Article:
who, for the sake of money, took offenders out of their hands; it being always in the governor's power to stop their proceedings, and call the cause before himself. And thus the learned Selden understands those words of the Chaldee paraphrast in Psalm Ixix. A wicked king hath made me to remove. For the paraphrast interprets the Psalm of the removal of the great council, or sanhedrim ; and making the sanhedrim to speak the words of the Psalm, adds at the end of the second verse, A wicked king or tyrant hath made me to remove c; i. e. Pilate, the Roman governor, by his stopping the course of justice, and protecting of murderers, hath so increased their number, that it is utterly in vain to attempt to punish them. For which reason the sanhedrim chose rather to leave the place of judgment, than to sit there, and not be able to discharge their duty. They often returned to their place under better governors, or when they had reason to think the governors would not interfere. But from this time robbers and murderers gained such a head, and became so powerful, that they were no more able to do aught against them; and it is expressly said, that to sit in judgment upon murderers they never did return

de migratione tantum spontanea, qualem memo

moravimus. Seld. de Syned. I. 2. C. 15. §. 10.

· Seld. de Syn. 1. 2. c. 15. § 10, med. Vid. et §. 8.

d Gloss. ad tit. Chethuboth, fol. 30. 1. in Lightfoot, vol. 2. p. 613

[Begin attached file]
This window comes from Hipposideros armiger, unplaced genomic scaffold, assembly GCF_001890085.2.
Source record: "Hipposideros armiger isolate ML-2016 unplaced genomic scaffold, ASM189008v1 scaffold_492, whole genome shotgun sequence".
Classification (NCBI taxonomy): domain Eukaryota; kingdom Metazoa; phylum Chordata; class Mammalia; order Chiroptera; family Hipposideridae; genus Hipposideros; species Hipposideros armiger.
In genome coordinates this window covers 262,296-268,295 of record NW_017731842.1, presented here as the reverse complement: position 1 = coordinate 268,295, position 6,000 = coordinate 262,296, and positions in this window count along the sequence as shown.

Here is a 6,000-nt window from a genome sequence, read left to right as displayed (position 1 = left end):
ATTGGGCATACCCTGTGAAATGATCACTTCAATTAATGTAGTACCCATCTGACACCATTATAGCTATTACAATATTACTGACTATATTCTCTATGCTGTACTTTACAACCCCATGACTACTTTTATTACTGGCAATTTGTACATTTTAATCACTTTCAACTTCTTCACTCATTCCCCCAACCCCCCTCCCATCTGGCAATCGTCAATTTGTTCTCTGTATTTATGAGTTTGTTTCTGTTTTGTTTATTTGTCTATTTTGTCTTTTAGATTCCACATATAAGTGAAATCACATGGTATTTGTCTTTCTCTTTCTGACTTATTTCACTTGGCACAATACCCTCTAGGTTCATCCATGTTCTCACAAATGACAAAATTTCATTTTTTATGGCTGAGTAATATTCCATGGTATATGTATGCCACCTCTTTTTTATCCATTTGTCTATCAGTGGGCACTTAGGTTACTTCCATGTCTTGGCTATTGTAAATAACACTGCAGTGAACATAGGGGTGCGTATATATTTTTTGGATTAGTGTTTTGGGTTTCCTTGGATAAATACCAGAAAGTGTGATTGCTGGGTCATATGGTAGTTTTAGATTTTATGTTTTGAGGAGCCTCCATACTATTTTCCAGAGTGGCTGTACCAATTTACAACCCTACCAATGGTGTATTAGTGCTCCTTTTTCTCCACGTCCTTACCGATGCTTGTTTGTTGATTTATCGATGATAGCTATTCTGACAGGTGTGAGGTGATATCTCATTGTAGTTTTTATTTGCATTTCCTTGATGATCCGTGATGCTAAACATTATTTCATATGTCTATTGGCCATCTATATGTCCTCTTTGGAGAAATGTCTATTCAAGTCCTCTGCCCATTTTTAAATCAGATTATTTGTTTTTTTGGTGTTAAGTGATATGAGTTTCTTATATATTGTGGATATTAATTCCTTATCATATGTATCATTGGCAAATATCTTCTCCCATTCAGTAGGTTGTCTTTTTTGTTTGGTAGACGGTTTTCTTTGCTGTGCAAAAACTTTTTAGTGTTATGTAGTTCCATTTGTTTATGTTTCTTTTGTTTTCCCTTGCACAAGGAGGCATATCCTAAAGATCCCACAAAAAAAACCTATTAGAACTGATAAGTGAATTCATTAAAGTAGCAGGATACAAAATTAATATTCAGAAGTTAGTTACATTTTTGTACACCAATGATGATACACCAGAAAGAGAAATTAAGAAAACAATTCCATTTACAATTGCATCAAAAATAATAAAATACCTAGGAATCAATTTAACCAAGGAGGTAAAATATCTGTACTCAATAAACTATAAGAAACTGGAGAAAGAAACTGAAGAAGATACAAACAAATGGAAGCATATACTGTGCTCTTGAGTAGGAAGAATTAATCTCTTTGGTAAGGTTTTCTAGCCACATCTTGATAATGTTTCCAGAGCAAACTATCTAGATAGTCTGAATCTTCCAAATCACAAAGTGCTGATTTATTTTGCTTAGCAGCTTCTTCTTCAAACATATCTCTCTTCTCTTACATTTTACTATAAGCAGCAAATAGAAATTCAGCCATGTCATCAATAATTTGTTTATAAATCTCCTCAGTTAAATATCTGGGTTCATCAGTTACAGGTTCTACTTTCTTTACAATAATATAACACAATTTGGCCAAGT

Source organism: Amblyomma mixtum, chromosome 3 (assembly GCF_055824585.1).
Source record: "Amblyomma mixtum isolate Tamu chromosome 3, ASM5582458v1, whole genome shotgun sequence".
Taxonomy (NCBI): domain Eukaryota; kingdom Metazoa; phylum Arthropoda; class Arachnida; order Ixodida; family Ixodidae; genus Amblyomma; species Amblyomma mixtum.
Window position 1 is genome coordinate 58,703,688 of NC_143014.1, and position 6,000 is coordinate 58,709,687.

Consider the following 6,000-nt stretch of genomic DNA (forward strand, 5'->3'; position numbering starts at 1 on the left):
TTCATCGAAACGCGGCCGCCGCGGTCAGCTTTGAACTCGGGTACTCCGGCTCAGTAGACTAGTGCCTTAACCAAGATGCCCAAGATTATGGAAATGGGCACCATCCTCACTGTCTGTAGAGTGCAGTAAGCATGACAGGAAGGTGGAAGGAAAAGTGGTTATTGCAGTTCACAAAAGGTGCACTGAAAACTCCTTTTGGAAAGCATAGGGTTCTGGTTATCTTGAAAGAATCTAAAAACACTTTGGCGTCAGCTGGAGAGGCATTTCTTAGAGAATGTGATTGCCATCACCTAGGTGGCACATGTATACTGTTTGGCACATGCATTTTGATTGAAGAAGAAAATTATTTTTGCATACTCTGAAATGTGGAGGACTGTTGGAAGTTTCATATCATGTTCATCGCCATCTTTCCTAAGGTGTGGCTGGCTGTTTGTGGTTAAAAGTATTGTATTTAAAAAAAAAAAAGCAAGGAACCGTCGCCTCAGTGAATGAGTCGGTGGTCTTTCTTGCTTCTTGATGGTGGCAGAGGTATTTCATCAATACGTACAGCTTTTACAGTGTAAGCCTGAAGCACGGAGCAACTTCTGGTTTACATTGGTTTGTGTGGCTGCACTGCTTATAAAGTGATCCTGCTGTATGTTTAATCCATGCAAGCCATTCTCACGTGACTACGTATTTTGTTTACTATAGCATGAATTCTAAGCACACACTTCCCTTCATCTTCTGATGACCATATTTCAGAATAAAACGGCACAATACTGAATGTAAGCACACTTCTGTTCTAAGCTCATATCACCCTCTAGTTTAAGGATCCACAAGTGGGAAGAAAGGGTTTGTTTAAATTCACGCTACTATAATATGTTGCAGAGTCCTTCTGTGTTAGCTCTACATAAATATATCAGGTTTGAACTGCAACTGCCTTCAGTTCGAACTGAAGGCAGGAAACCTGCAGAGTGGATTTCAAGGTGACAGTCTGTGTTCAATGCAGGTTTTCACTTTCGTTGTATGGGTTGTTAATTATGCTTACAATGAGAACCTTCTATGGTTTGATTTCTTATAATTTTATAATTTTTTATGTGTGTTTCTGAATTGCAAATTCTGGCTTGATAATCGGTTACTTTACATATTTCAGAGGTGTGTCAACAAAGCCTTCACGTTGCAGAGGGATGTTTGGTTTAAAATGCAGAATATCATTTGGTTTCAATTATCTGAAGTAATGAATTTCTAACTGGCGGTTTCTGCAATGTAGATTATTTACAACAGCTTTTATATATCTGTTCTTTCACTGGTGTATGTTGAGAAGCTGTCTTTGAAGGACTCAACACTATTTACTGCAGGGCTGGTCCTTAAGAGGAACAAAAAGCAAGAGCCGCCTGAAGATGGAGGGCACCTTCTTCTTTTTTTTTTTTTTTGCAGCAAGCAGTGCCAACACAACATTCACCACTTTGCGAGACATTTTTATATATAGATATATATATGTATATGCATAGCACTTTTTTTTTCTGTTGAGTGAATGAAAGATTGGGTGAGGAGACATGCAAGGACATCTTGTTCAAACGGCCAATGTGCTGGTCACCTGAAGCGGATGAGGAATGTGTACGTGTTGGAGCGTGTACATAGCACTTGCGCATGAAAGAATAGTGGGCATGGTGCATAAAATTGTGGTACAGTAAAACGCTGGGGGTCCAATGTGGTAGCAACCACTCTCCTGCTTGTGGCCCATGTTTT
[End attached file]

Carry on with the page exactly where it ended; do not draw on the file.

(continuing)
SECT. XIII.

An argument of another nature, rendering it highly pro

bable that the Jewish magistrates under the Romans had the execution of their own laws in capital cases.

ANOTHER argument, which, I think, has no small weight in it, is this: if all criminal jurisdiction, or if the cognisance only of all capital causes f, were in the governor of every province, so that no person could be adjudged to death but by him, what an insupportable addition would this be to the other necessary parts of government? what man could possibly sustain the weight of affairs in any one province ? which way could Vitellius in particular have managed the business of Syria, together with that of Judæa annexed to it, when he sent Pilate to give an account of his conduct to Tiberius 5, the countries of Trachonitis, Gaulonitis, and Batanæa, being at the same time added to the province by the death of Philip the tetrarch b ? would his whole time have sufficed for the hearing of causes only? It is true he placed his friend Marcellus in the room of Pilate i But if the maxim of the civil law, Merum imperium non posse transire “, that the power of judging and punishing criminals could not be delegated were of force, and took place at this time, Marcellus could lend him no assistance in this part of his office. Vitellius could not confer on him the power of determining criminal causes; yet we very well know there were other pressing affairs, in most provinces not a few, which so engrossed the time of the governors, that they could afford but little, comparatively, for the hearing of ordinary criminals. Vitellius, during the time we have mentioned, marched an army against Aretas king of Arabia !, went also to the Euphrates, had an interview with Artabanus king of Parthia, and concluded a peace with him m.